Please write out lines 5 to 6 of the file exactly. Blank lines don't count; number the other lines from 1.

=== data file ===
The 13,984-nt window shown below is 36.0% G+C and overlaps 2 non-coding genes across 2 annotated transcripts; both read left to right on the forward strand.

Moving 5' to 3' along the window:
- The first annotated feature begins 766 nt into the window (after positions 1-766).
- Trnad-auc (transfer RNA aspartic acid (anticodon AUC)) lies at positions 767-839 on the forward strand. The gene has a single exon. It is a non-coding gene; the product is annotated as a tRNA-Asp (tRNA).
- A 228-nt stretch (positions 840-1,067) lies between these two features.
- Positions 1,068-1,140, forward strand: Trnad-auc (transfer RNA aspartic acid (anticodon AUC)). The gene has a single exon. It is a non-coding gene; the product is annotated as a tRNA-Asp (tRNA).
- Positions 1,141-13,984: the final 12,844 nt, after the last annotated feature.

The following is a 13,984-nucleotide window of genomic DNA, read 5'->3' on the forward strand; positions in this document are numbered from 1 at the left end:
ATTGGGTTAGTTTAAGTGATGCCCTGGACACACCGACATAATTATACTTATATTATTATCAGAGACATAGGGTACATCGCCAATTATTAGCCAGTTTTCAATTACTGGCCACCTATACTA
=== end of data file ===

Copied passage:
- A 228-nt stretch (positions 840-1,067) lies between these two features.
- Positions 1,068-1,140, forward strand: Trnad-auc (transfer RNA aspartic acid (anticodon AUC)). The gene has a single exon. It is a non-coding gene; the product is annotated as a tRNA-Asp (tRNA).